Teen 'gets on the grog' with dad, robs mate at ATM
A JUDGE gave a teenage robber a stern warning that it was not okay to rob a mate after the lad stole money from a friend when using an ATM.
The lad's father was described as a poor role model and the crime blamed on him "getting on the grog" with the old man.
In the Ipswich Children's Court matter heard before Judge Dennis Lynch QC under Youth Justice provisions, the lad now aged 18 pleaded guilty to assault and stealing from the 17-year-old male in June 2018.
Judge Lynch said he made a threat to the teenager at the ATM, pushed him, and even used his friend's card to withdraw more money to steal a total $360.
Crown prosecutor Caitlin Thompson sought a supervised probation order of two years for the offender to assist in his rehabilitation.
But defence barrister Justin Thomas sought a 12-month probation order, saying the 18-year-old "needs to get a grip of his alcohol consumption".
"When he gets together with his dad they drink. They drink a lot," he said.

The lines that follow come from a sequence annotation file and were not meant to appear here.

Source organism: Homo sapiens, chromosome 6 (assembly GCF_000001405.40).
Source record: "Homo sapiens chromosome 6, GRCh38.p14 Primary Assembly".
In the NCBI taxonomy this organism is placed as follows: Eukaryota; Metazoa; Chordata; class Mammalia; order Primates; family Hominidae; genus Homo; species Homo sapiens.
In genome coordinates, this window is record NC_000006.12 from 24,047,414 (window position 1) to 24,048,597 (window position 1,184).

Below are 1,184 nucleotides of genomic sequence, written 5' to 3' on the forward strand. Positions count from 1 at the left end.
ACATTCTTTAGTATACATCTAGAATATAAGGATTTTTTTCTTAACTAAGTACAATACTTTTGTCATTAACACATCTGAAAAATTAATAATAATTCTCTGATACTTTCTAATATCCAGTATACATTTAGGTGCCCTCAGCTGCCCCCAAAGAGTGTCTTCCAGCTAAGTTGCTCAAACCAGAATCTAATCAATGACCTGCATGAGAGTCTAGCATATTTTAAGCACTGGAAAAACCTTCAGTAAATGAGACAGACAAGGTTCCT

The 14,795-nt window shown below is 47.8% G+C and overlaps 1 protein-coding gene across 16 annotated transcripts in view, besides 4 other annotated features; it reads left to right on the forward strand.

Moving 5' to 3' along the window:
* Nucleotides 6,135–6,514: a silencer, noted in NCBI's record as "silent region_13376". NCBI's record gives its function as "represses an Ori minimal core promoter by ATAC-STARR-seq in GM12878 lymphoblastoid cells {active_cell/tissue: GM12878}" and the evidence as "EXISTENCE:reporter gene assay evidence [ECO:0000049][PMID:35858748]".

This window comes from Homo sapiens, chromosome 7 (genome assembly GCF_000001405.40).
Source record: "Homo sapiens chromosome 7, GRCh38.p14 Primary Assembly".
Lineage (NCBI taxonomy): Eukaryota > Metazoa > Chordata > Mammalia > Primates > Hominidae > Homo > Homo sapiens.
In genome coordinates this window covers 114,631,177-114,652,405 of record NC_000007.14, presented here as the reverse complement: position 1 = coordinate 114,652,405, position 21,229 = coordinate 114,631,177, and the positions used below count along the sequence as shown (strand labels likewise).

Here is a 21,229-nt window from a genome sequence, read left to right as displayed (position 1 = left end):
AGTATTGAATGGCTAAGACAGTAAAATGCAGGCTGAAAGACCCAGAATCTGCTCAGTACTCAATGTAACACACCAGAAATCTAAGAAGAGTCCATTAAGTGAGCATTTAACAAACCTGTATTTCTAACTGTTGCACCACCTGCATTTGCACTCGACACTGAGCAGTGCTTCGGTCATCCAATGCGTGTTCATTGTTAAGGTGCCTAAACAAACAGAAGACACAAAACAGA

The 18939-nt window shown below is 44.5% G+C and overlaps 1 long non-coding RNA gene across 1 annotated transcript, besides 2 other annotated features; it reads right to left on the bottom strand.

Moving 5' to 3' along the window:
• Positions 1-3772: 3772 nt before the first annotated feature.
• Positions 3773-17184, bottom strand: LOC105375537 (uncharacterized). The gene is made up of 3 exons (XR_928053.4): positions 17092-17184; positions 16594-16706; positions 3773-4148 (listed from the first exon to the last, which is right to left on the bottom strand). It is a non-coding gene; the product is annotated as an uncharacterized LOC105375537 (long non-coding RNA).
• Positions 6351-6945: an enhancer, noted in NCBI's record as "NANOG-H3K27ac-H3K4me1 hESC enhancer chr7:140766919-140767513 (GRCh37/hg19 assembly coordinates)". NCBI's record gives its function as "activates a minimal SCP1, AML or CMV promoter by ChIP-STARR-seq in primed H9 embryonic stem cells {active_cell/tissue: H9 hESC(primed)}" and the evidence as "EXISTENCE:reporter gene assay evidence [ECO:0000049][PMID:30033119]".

"He does not recall it clearly. His mother assures us it was an incident (that occurred) after drinking with his dad."
Mr Thomas said his diagnosed condition of ADHD had improved as the teen aged and no longer required medication but with alcohol it deteriorated significantly.
When the offender was 16 and went to live with his dad "he started getting on the grog hard. Says when he drinks he finds himself in strife."
"He tells me he hasn't been on the drink for two weeks. He was drinking two or three times a week," Mr Thomas said.
And he's also made up with his mate having had some contact via phone, although there had not yet been face-to-face.
"They are putting the matter behind them," he said.
Judge Lynch told the teenager, who turns 19 in November, that he must understand that with any more offences like this he would be treated as an adult and likely go into prison.
"It is not acceptable to bully your mates or others. Not acceptable to take others property," he said.
"He was a friend of yours. Not a very encouraging way to develop a friendship treating them with such disrespect."
And when his friend tried to get his card back he was again pushed.
Judge Lynch said his drinking can be problematic with his father a poor role model, with both of them consuming alcohol in excess. He warned that he must be serious in doing the probation order that includes programs and counselling.
The teen agreed he would comply.
Judge Lynch sentence him to a probation order of 12 months and did not record a conviction as it may inhibit his future job prospects.